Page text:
A fully armed Sukhoi-24 bomber roared deafeningly down the runway at Russia's Hmeimim base in Syria and took off into the sky over the war-torn country.
Within a few minutes another jet laden with bombs hurtled along the tarmac after it and followed up towards the clouds. Then another, and another.
"From the time the pilot gets the order to when the plane takes off and the target is destroyed -- all that is normally completed in just some thirty minutes," spokesman Major General Igor Konashenkov said as he looks at another plane gearing up for a mission.
"If the objective is in Deir Ezzor province then it can take some 25 minutes to get there, if it's near Idlib, then just 10," Konashenkov told AFP as part of a tightly controlled press trip to Hmeimim organized by the defense ministry in Moscow.
Almost three months after Russia started its bombing campaign in Syria at the request of President Bashar Assad there seemed little sign of it letting up at Moscow's sprawling facility deep in the strongman's heartland.
Russia's military said Wednesday its jets had carried out 59 sorties and destroyed some 212 targets in the past 24 hours, adding to the roughly 9,000 training camps, munition depots, command posts and oil refineries they claim to have taken out overall.
In a sign that it remains in an unrelenting mood, Moscow has also bolstered its firepower at the base to protect its aircraft over Syria after a Turkish F-16 shot down one of its fighter jets along the Syrian border on November 24.
At one end of the runway the radars of the most modern air defense system Russia's army possesses -- the S-400 -- rotated next to some half-dozen vast missile firing tubes.
President Vladimir Putin ordered the system to Syria in the days after the incident, and the defense ministry claims they rushed them over in hours.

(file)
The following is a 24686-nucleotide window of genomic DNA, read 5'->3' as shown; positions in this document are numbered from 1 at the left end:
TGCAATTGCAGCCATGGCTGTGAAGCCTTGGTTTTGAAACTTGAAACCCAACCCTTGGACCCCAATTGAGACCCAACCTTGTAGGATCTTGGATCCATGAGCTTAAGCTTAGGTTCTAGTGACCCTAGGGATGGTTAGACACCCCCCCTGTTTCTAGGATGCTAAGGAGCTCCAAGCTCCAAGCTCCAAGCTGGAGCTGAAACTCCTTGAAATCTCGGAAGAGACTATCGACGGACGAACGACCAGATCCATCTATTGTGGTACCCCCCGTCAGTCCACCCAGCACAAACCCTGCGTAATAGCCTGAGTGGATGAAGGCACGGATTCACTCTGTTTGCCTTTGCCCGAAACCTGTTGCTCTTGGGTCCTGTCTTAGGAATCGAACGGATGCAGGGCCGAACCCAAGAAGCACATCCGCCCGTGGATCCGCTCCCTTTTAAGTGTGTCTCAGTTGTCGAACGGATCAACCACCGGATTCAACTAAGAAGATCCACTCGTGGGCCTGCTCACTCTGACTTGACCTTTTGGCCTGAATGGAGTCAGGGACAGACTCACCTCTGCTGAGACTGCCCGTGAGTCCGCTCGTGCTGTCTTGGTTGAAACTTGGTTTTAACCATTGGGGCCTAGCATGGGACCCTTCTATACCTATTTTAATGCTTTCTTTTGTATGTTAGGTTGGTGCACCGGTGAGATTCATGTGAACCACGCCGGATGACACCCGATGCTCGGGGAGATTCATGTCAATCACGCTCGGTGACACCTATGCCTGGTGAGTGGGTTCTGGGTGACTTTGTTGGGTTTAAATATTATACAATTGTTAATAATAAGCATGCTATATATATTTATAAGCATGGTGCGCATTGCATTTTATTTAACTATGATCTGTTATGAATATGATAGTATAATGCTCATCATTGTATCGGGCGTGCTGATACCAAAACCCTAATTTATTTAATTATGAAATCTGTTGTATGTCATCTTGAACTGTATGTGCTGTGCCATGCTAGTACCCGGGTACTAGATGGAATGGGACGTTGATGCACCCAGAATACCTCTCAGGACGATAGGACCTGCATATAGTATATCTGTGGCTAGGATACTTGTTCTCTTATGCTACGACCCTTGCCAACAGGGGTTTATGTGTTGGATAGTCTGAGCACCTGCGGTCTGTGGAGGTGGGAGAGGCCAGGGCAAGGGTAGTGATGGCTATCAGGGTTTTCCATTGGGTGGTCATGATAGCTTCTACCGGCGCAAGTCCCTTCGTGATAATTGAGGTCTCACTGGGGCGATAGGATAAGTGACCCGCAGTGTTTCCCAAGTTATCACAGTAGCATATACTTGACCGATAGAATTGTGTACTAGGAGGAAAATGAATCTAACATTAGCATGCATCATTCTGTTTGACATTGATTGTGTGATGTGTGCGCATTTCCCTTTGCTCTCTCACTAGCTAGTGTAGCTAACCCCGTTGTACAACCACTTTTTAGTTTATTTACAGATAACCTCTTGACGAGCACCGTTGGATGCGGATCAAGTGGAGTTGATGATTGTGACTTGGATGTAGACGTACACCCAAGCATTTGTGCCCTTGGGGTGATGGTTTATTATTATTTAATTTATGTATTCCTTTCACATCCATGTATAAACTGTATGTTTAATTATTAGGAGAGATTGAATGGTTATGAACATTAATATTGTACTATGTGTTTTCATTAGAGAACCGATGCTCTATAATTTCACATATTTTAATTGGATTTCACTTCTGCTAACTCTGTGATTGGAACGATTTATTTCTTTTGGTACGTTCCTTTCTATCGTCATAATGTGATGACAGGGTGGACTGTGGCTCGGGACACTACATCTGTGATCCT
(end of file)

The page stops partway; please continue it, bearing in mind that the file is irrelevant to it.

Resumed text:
"After they shot down our SU-24 plane the command was given and they were set up as quickly as possible," the commander of the air defense system told AFP, without giving his name.
The system can track some 300 targets and shoot down around three dozen simultaneously over a range of hundreds of kilometers, the military said.
"They are now permanently working on alert to provide full cover to our aviation flying over the whole of Syria and some of the Mediterranean," the commander told AFP.
Russia says its air campaign in Syria is aimed at destroying Islamic State jihadists and other terrorist groups in the war-torn country.
But members of a U.S.-led coalition targeting IS separately insist Russia is mainly hitting groups fighting Assad, and NGOs and observers have alleged civilian casualties.
During the press tour, the Russian officials were desperate to show off the weaponry they insist is only hitting the targets intended.
Technicians winched bombs and missiles onto Sukhoi jets as helicopters whirred overhead to monitor the perimeter of the base that officials will only acknowledge contains "a few thousand" servicemen.
"There have not been any mistakes in our strikes," spokesman Konashenkov insisted.
"All our planes are equipped with the most modern targeting equipment," he said.
For those living in the surrounding region -- an Assad stronghold that has largely been spared bloodshed throughout the nearly five years of fighting in Syria that has cost some 250,000 lives -- there was no doubt what some felt about the arrival of the Russian might.
"Russia, Putin -- mwah," said Mohammed Antar, a resident of Latakia who now drives a bus on the Russian base, blowing a kiss with his fingers.
"God is greatest," he sighed with awe as a Russian fighter took to the sky in front of him.
Russia's military said the nearest frontline has been pushed back from some 25 kilometers from the Hmeimim base to about 50 kilometers.
"For now life in here is okay, is safe," Antar told AFP with the help of a Russian military translator. "That is thanks to the Russians."
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